Review by Derrick Carter
Running Time: 1 hour 22 minutes
MPAA Rating: Not Rated
Directed by: Bruce McDonald
Written by: Pascal Trottier
Starring: Chloe Rose, Robert Patrick, Rossif Sutherland, Rachel Wilson, Peter DaCunha & Luke Bilyk
There’s no easy way of saying this. HELLIONS is a painfully bad movie. Not only is it a scare-free experience, but the film is inept at everything it tries to do. This is a pity because there was quite a bit of potential built up for this Halloween-centric horror story. Bruce McDonald previously directed the highly unusual PONTYPOOL and the idea of his new movie revolving around demonic trick-or-treaters sounded like a crazy good time to begin with. Unfortunately for everyone (both those involved and the poor viewers suckered into watching this crap), HELLIONS winds up laughably bad in spots. When it’s not unintentionally funny, the film is just plain frustrating for the remainder of its endurance-testing 80 minute running time that feels like an eternity.
Dora Vogel is a newly pregnant 17-year-old coming to terms with the life growing inside of her. She has yet to reveal the news to her mother and simply wants to forget her current situation by partying with her boyfriend on Halloween night. Dora puts on her angel costume and waits for her future baby daddy to arrive. Instead, a group of monstrous trick-or-treaters come knocking with intentions of taking the unborn life inside of our teenage protagonist. Something strange happens and Dora is cut off from the outside world. An endless army of these Hellions are upon her and the pregnancy is moving along at a ridiculously fast pace. Dora must fight off these Hellions in order to survive the night and protect her unborn baby.
Going into HELLIONS, I was basically expecting a feature-length version of the final story from TRICK ‘R TREAT. The plot didn’t need to be exceedingly complicated and wasn’t. In a sense, this did feel like someone saw the Sam storyline in TRICK ‘R TREAT and thought to themselves “Hey! I could do that for an entire movie.” The whole thing is messy as little to no effort seems to have been put into this movie on both the screenwriting front and the technical side of things.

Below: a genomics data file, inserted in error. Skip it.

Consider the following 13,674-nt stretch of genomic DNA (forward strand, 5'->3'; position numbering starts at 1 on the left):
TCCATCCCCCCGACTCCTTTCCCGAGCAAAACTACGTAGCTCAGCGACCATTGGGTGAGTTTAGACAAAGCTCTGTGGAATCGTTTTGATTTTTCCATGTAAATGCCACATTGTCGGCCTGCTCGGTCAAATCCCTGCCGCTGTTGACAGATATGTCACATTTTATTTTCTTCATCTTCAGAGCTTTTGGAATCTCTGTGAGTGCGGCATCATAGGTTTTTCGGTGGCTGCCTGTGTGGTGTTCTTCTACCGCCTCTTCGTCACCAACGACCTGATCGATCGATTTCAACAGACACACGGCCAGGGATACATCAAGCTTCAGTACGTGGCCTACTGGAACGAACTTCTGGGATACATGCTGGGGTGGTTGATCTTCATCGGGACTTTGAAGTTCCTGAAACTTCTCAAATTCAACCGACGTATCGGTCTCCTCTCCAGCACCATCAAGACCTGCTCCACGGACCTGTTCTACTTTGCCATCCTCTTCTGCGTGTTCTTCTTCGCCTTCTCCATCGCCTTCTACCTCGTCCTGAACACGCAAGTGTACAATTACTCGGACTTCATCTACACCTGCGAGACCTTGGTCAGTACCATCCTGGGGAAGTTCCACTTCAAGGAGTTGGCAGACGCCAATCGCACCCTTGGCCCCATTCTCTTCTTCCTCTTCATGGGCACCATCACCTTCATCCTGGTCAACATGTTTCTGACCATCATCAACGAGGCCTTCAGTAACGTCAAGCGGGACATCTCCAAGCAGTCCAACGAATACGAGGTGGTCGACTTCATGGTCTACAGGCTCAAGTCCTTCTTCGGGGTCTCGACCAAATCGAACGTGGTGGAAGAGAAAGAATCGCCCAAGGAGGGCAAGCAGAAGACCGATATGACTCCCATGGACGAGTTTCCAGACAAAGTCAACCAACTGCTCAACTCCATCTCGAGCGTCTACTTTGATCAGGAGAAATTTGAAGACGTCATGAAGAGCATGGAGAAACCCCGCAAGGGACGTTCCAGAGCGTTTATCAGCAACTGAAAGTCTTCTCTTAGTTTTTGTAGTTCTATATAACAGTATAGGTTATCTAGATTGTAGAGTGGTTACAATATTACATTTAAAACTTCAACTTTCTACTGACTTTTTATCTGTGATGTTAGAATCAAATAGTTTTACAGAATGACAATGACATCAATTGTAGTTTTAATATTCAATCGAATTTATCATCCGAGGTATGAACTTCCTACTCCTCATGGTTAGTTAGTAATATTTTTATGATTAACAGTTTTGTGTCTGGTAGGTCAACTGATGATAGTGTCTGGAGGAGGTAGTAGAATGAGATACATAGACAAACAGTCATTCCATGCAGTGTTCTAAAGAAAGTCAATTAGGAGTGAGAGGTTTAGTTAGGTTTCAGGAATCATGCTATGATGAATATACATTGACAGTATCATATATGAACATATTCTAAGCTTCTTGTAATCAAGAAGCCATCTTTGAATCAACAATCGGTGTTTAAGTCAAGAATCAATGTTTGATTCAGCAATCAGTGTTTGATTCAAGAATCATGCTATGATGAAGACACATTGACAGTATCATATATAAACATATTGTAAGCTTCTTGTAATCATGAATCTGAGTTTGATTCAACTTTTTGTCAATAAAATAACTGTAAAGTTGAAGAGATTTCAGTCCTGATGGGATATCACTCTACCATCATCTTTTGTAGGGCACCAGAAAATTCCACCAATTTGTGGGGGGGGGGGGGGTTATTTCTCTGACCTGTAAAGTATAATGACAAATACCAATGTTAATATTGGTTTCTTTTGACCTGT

An unbelievably wooden performance from Chloe Rose and the intellectually challenged character of Dora make this movie hard to like from the beginning. There are no discernible features to separate Dora from a variety of other final girls. In fact, the way in which Dora is introduced almost ensures that no viewer will easily sympathize or root for her to make it through the night in one piece. The only other cast member of note is Robert Patrick as a grizzled police officer. He shows up for a couple of brief scenes and provides the only enjoyable moments in the film (one of which is unintentionally hilarious). However, his character isn’t on-screen nearly enough to save this movie from devolving into a pile of tired horror clichés, poor writing, bad acting, and over stylized visuals.
A decision was made that could have provided a lot of a creepy atmosphere in HELLIONS, but is overused to the point of becoming downright annoying. Bruce McDonald shoots Dora’s encounter with the Hellions in infrared. This means that there’s a red tint over most of the scenes as well as some odd color contrasts. While this technique could have potentially been a successful mood-setting decision, HELLIONS definitely suffers from it. Cheap digital effects, a seemingly endless montage (that had everyone in the audience checking their watches), and multiple dream sequence fake outs make these 80 minutes feel far longer than they should.
The biggest sin that HELLIONS commits is in the title creatures themselves. With a plot centering on a teenage girl trying to survive Halloween night against demonic trick-or-treaters, one might expect the monstrous trick-or-treaters to look and act…well, menacing! Instead, the Hellions are not even slightly frightening and wear cheap looking Halloween masks. That’s not meant to detract on creepy old costumes, but I expected more effort to be thrown into the appearance of the Hellions. Is it too much to ask that the would-be creature design doesn’t reveal the child actor underneath the costumes or speed up their movement in an half-assed effort to be scary?
When HELLIONS started off, I was getting a decent vibe from it. As it progressed, I was getting the slight sense that this might be a disappointment. As soon as I saw a dollar store quality bit of a make-up that was intended to be taken seriously, I began bracing myself for the possibly of a bad film. HELLIONS becomes an endurance test of the worst order as I (and those around me) found myself struggling to make it to the end credits. It’s a cheap, poorly written, badly acted, and infuriating piece of would-be horror filmmaking that I wouldn’t wish upon anyone. HELLIONS is the cinematic equivalent of receiving a toothbrush as opposed to candy while trick or treating on Halloween night.